We thought Fancy Blue had a big chance in the Prix de Diane and thankfully everything fell right for her on what was a fantastic day.
She’d had a very good run when second in the Irish Guineas, which we’d kind of used as a prep for one of the Oaks, and we went to France because the prize-money was very attractive and ten furlongs was a logical step, rather than going straight up to a mile and a half.
I’d have been quarantined if I’d travelled to France, where there was no real need for me, so I watched from up in the stand at Fairyhouse, where I had another runner.
I didn’t go mad, but it was a great finish and I certainly gave her some encouragement! I don’t know Pierre-Charles [Boudot] particularly well – just to say hello to – but when we heard he was available we snapped him up and I think he made the difference on the day. I think Joseph was first on the phone after the race, followed closely by Dad, but they are all great supporters and everyone was delighted for me.
Of course there was going to be a sense of ‘unfinished business’ when I retired from riding, but nobody can achieve everything riding, no matter what stage they walk away.
There are guys riding at the top of their game all their lives who don’t achieve everything. Where do you draw the line? There comes a point where you have to be realistic and put your health above everything. It’s not a sport you want to be greedy in; we all know the dangers of cutting weight, and also of the race- riding itself. I was very lucky as I had a great career and rode some great horses; then when the time came I had the opportunity to train.
As a rider I’d have to say that the big races I was lucky enough to win were more important to me than the championships.
Every big win was special but Latrobe’s Irish Derby win was a very special day, as it was my first Derby and it was for [trainer] Joseph, who was winning his first Classic. The championships were just for me and nobody else cares too much about them, but for a big race there are a lot of people relying on you, from the trainer, through to the owner and the team at home. It’s more pressure, whereas the championship is a drawn-out thing and realistically it’s only in the back of your mind until three or four weeks before it’s finished.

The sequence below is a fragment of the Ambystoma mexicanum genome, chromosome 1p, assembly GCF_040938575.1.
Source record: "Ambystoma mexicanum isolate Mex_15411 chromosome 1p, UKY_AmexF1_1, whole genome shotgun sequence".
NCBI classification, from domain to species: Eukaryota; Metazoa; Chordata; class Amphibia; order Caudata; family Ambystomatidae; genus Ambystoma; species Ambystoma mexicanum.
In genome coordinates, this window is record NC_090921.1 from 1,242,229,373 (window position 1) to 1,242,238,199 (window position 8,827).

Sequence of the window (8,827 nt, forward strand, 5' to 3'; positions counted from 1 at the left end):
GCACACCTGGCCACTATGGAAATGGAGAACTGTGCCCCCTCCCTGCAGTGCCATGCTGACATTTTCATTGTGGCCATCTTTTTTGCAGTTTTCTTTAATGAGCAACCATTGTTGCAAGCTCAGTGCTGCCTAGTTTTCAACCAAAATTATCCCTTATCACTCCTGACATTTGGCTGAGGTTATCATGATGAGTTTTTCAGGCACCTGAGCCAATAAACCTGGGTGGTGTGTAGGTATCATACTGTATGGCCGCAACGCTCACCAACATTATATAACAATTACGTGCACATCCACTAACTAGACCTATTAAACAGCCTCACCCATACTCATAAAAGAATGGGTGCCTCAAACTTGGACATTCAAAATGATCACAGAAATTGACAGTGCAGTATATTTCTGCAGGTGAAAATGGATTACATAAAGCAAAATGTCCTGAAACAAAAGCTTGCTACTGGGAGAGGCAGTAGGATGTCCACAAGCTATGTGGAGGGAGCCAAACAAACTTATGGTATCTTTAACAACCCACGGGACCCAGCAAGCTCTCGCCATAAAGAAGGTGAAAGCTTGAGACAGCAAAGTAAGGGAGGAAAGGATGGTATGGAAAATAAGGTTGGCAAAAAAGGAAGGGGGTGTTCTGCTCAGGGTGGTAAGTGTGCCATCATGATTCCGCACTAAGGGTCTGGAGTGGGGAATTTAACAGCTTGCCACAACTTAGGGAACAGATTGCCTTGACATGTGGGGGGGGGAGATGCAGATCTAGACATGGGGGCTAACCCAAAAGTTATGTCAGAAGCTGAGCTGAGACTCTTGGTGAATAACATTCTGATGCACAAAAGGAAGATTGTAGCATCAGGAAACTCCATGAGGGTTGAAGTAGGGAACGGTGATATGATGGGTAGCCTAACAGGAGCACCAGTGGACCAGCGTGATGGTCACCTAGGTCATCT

Training is harder in some ways but easier in others.
It’s easier on the body, obviously, but it’s much more difficult in terms of the responsibility you have and you are working 24/7, thinking about the horses and what to do with them. But everyone says there’s more satisfaction in training winners than riding them – and I’m not going to disagree. You are so much more involved and so much more commitment is required. You know the horses so much better and it’s your neck on the chopping block if anything goes wrong. If you ride a horse and it goes wrong you might be blamed for about an hour, but then you can move on.
Going to France with Fancy Blue, when it would have been easier to keep her for the Curragh, was a big call for me as a trainer.
It was nice when it all went right and the owners’ trust was repaid. We’d had a very different experience the previous weekend with Sherpa in the Irish Derby. He was a lovely horse and one of our flagbearers, so to lose him like that was a big blow to everyone. It was nice that the filly could give the yard a lift like that so soon afterwards.
I’m in David Wachman’s old yard and I’m enjoying my new life.
There had been an overflow of yearlings at Ballydoyle, which had gone to David’s, and Dad asked me if I’d like to look after them. I said I would and that’s how it started. I was overseeing them as a kind of satellite yard and then I got my licence after retiring from the saddle in November. I’ve got a great bunch of lads to help me. Some were with David until he retired and then went to Dad’s before coming back here. Others were with dad for a long time before joining me. They are very experienced.
We have between 25 and 30 in training here and there’s room for more, although not a massive amount.
I’d rather concentrate on quality rather than quantity, spending more time with them, and Coolmore have sent me some very well bred yearlings. I’d rather have the numbers I have of their sort than twice as many lesser-bred horses, and I think I’m in a very good position. I want to train good horses and win big races, taking them around the world to showcase them for the country and for the breeding.
I’m not going to pinpoint one race I’d particularly like to win.
There are any amount of races I’d love to win one day, whether it’s a Derby, an Irish Champion Stakes or a race at the Breeders’ Cup. I’ll certainly be looking forward to going abroad again if I have the right horse. In Ireland dad has a lot of horses and so does Joseph, and I think we have a duty to take them around the world to compete with the best we can and not just completely dry out the Irish races. If one of mine goes and wins a big one it will be amazing.